Class III (amiodarone, sotalol, bretylium, dofetilide, dronedarone, ibutilide): These potassium channel blockers are also commonly used in atrial fibrillation management. Amiodarone has not received FDA approval for the treatment of AF. It is very effective, but has a very long half-life (~42 days), and significant potential toxicity. Pulmonary fibrosis is a major concern. (Hurst’s The Heart, 14th edition; Chapter 83, 20d.) Sotalol is proarrhythmic in the setting of LVH. Amiodarone and dofetilide are preferred in patients with left ventricular systolic dysfunction (reduced ejection fraction). Dronedarone is not safe with systolic heart failure or in the setting of permanent atrial fibrillation. Bretylium is rarely used. Like the class IA antiarrhythmic disopyramide, sotalol and dofetilide prolong the QT interval and may cause proarrhythmia and torsades de pointes. Monitoring of the QT interval is therefore recommended when starting sotalol or dofetilide. (January CT, et al. J Am Coll Cardiol. 2014[32a(e230)]; Hurst’s The Heart, 14th edition; Chapter 83, 20b.) Because of the risk of proarrhythmia, dofetilide therapy should not be initiated out of hospital. (January CT, et al. J Am Coll Cardiol. 2014[30a(e228)].) By contrast, dronedarone is typically started in the outpatient setting. Sotalol may be initiated out of hospital in patients with no structural heart disease who are in sinus rhythm and have normal QT and electrolyte status. (Hurst’s The Heart, 14th edition; Chapter 83, 20c.)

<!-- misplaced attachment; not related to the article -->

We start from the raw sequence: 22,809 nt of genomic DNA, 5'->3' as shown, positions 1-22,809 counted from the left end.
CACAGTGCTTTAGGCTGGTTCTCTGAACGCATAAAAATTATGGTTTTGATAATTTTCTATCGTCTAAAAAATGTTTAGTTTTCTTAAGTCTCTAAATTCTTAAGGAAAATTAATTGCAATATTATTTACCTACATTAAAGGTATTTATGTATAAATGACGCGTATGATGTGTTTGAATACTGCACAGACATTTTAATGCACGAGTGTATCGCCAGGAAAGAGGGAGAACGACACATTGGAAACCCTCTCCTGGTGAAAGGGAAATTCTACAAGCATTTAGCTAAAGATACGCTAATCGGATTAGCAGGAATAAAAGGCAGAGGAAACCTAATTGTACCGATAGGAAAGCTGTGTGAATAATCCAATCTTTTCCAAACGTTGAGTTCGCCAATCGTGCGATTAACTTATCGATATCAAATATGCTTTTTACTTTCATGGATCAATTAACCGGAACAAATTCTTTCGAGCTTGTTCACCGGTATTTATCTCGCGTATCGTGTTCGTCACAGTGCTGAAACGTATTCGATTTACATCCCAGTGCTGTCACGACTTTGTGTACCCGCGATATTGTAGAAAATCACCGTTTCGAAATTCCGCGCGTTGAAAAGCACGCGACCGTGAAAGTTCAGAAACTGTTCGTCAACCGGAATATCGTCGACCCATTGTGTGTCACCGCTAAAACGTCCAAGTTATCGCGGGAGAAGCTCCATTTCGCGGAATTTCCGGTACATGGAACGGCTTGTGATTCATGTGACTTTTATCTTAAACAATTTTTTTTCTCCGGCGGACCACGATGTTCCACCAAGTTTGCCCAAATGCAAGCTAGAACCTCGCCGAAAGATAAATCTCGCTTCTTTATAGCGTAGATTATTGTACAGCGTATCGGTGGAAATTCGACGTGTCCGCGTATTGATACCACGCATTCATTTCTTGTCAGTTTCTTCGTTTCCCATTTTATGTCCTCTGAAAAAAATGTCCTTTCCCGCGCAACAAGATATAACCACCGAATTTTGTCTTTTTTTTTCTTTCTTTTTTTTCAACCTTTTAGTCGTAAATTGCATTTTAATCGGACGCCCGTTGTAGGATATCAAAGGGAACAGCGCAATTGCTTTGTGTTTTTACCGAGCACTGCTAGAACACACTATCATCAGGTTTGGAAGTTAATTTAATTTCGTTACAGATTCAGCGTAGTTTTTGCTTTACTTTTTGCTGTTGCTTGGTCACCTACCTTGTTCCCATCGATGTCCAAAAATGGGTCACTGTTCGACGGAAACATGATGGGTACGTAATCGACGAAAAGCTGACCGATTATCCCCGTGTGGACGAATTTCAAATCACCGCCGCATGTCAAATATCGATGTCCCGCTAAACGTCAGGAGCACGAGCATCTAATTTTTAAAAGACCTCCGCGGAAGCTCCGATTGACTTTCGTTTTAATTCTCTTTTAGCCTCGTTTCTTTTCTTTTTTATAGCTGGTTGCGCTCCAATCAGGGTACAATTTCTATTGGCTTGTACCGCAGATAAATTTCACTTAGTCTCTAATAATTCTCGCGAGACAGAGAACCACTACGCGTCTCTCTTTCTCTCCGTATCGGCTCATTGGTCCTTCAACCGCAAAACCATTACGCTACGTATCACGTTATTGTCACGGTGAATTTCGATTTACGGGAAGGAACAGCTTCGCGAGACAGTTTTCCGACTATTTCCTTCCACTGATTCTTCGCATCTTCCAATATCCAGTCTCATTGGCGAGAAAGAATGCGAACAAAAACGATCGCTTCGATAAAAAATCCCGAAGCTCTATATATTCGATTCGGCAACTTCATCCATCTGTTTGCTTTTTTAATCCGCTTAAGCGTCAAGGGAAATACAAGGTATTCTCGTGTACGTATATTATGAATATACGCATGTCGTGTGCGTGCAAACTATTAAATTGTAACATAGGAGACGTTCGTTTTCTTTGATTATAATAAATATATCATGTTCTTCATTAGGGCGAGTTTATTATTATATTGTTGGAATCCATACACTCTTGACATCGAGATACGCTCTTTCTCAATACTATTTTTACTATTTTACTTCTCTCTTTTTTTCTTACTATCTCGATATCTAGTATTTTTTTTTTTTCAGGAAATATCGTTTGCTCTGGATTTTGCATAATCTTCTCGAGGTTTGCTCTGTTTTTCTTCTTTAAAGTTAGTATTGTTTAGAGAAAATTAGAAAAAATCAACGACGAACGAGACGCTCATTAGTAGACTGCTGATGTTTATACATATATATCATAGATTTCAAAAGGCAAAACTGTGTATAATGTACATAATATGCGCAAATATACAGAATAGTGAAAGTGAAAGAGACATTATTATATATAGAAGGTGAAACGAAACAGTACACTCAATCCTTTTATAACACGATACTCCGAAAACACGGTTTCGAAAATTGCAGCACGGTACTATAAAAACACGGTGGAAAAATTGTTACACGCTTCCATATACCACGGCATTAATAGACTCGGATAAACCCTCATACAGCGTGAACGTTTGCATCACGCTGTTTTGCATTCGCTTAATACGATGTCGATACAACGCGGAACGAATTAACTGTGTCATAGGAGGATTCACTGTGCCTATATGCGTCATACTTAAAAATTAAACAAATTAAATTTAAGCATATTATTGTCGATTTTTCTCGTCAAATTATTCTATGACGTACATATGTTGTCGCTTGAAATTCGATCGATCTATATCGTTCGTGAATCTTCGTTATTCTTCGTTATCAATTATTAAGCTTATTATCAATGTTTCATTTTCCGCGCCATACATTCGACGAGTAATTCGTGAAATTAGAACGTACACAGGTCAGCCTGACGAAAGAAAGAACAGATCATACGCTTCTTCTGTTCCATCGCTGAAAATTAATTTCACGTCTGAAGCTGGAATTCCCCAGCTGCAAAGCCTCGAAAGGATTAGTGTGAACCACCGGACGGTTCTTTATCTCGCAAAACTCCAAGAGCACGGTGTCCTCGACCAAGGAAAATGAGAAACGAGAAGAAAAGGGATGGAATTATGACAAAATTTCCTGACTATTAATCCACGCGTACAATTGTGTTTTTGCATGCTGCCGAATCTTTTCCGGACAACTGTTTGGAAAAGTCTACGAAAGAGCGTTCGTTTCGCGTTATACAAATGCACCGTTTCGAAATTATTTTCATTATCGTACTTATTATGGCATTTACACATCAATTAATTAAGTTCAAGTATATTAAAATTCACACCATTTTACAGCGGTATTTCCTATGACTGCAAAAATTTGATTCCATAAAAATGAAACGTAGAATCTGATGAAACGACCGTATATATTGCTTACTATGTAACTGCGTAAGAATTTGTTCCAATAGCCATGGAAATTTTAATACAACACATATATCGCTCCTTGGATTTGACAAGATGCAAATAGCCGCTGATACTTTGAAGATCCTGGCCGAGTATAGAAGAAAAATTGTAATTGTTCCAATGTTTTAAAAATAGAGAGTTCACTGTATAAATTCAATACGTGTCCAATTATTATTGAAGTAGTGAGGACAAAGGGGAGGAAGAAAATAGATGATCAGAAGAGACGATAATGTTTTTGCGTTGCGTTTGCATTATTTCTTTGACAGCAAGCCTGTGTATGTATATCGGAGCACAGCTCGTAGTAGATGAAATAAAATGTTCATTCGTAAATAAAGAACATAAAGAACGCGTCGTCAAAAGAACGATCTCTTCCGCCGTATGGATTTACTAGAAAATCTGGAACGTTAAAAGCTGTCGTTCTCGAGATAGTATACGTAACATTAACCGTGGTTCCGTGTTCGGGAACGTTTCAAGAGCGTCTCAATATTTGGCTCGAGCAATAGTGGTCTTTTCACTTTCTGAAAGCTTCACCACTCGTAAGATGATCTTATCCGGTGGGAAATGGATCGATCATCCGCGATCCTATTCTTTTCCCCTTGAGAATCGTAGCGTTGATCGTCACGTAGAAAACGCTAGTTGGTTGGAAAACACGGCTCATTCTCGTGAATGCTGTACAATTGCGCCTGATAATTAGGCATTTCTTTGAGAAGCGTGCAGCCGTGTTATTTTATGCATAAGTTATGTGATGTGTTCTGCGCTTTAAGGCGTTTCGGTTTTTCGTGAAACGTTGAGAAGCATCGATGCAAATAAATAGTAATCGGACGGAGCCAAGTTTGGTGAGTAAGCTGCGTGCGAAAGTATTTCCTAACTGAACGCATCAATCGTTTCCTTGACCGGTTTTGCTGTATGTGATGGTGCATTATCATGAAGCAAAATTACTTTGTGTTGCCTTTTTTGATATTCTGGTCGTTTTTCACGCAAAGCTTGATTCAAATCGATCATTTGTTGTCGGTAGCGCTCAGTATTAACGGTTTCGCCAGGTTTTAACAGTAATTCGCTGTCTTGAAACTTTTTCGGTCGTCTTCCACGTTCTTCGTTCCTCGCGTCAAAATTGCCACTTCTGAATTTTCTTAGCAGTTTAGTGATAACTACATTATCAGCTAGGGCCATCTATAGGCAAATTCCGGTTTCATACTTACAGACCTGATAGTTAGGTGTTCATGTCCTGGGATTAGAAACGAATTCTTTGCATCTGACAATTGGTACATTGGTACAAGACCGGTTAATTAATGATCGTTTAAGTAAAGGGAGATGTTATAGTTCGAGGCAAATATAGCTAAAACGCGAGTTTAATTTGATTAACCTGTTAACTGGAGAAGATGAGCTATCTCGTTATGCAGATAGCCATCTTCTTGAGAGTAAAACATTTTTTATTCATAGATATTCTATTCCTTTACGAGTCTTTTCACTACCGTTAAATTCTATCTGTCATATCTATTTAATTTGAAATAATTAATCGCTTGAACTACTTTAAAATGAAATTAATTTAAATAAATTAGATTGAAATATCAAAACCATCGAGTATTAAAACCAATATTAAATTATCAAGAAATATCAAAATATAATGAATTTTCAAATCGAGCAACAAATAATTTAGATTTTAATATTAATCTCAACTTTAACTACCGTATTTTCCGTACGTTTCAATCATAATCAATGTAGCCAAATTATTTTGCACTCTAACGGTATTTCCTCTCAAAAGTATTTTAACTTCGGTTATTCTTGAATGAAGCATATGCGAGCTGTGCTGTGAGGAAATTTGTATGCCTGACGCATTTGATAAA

Atrial fibrillation ablation

The majority of atrial fibrillation cases originate within the pulmonary veins. Ablation of atrial fibrillation — by pulmonary vein isolation (PVI) — electrically isolates the erratic electrical activity in the pulmonary veins (action potentials at a rate of 400-600 bpm) from the rest of the left atrium, effectively eliminating the atrial fibrillation. Catheter ablation for atrial fibrillation is a complex procedure, usually performed via femoral venous access, with a trans-septal approach to the left atrium and the pulmonary veins.

Higher success rates for atrial fibrillation ablation are achieved in patients with paroxysmal atrial fibrillation, smaller left atrial volumes and shorter duration of atrial fibrillation.

According to the ACC/AHA Guidelines (January CT, et al. J Am Coll Cardiol. 2014[36(e234)].), AF catheter ablation is indicated (recommendation class I) for:

  • Patients with symptomatic paroxysmal AF refractory or intolerant to at least one class I or III antiarrhythmic medication

AF catheter ablation is reasonable (recommendation class IIa) for:

  • Some patients with symptomatic persistent AF refractory or intolerant to at least one class I or III antiarrhythmic medication
  • Patients with recurrent symptomatic paroxysmal AF, as an initial rhythm control strategy before therapeutic trials of antiarrhythmic drug therapy, after weighing the risks and outcomes of drug and ablation therapy

AF catheter ablation may be considered (recommendation class IIb) for:

  • Patients with symptomatic long-standing (> 12 months) persistent AF refractory or intolerant to at least 1 class I or III antiarrhythmic medication